Competitive companies increasingly rely on user research done through interviews. Researching design and utility is crucial, whether you’re creating an app, a website, a coffeemaker, a device, a system or a package. While digressive and occasionally idiomatic, veteran interviewer Steve Portigal provides engaging advice and insight in this step-by-step guide for novices who want to optimize every encounter. The ability to conduct a successful interview, he says, springs from your skills and preparation. People like it when you ask their opinions, Portigal says, and almost everyone has an interesting story.
Many companies incorporate user research into their designs.
Designing for the user is now standard in many industries. To design for users, you must understand them. That requires qualitative or quantitative research into their behaviors and preferences. The product you design can’t be only what you would use, so be aware of the pitfall of confusing yourself with your user. A good researcher studies people in their context, explores their behavior and the meaning behind them, interprets the data and applies these insights drawn from user input to help a company improve its design.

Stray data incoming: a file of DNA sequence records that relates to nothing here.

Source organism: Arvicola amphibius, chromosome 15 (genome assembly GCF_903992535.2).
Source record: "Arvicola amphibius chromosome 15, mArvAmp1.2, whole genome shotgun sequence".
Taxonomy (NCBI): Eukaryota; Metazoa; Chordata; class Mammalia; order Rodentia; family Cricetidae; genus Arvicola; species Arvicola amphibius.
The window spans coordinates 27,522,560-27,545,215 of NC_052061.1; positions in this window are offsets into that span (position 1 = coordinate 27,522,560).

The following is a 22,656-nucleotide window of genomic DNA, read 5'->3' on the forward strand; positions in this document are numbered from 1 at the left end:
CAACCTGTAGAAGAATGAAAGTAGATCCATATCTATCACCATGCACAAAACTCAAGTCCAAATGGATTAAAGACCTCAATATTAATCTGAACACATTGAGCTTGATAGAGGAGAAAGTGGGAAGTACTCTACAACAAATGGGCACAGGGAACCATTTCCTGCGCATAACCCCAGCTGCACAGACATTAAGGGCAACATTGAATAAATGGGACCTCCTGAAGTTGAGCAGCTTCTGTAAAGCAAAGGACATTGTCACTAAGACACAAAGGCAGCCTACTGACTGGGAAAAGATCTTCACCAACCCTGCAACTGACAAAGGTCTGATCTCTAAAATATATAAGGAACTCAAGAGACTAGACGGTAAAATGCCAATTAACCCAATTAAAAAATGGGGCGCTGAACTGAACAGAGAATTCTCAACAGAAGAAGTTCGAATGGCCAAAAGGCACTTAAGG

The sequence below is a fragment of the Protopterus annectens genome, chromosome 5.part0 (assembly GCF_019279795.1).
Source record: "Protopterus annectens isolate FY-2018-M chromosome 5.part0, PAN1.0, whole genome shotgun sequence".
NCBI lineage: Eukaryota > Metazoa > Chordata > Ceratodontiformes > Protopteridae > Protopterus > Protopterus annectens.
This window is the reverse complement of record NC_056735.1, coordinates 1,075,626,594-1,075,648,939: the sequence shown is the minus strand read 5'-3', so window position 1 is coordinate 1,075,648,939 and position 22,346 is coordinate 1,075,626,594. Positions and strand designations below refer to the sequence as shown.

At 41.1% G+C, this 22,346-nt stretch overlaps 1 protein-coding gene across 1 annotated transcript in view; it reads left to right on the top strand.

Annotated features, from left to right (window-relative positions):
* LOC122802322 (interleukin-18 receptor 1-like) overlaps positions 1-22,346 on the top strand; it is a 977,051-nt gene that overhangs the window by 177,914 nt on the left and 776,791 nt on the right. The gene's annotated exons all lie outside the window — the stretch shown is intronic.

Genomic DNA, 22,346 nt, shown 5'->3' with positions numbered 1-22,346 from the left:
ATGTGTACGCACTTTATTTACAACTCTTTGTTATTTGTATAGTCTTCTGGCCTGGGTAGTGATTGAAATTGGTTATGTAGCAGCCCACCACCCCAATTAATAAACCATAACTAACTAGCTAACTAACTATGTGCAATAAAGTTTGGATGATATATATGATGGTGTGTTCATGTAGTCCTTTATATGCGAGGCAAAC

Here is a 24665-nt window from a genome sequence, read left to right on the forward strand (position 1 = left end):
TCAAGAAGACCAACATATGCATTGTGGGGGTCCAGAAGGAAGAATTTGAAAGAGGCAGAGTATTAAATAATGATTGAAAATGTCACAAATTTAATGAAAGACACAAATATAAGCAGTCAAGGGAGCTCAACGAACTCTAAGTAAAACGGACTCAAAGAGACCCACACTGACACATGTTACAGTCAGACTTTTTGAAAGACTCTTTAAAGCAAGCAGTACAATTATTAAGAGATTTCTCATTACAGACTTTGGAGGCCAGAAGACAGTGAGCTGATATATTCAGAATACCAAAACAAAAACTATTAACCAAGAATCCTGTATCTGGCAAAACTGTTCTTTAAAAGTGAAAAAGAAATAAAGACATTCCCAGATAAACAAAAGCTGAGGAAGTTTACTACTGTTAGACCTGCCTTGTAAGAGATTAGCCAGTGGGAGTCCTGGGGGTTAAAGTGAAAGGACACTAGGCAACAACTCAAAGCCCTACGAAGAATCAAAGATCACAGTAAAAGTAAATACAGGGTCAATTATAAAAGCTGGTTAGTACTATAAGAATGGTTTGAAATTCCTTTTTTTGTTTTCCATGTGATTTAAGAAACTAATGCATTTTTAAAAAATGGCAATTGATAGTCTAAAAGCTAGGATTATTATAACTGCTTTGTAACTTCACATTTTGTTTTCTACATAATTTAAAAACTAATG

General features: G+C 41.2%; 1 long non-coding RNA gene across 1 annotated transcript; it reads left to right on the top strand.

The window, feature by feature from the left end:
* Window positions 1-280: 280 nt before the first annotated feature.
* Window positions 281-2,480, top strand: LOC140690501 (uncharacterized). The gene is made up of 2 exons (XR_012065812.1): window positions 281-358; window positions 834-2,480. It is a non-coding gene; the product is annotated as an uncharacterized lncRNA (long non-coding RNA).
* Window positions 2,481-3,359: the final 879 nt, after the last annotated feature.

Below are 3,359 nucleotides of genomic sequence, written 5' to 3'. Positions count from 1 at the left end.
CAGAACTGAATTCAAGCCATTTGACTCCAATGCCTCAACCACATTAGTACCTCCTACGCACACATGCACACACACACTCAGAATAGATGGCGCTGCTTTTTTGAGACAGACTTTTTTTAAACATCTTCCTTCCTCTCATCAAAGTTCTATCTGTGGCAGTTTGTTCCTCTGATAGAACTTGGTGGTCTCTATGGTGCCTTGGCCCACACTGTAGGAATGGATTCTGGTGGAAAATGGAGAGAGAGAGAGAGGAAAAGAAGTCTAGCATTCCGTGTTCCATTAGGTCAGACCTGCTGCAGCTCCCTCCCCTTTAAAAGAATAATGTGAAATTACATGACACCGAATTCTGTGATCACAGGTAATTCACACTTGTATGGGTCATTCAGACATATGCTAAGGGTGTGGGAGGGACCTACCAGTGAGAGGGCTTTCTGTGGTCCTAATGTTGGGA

Interviewing customers drives “reframes” – shifts in perspective that illuminate designers’ goals in new ways. Such interviews can drive innovation. To optimize a reframe, interview your users at different stages in the product development process.
Various research techniques for different situations include:
- Usability testing – Observe users as they interact with the product in a controlled environment.
- A/B testing – Ask users to compare two...
Portigal Consulting founder Steve Portigal speaks at corporate events and conferences. His articles on culture, design, innovation and interviewing users have been published in Interactions, Core77, Ambidextrous and Johnny Holland. He blogs at www.portigal.com/blog.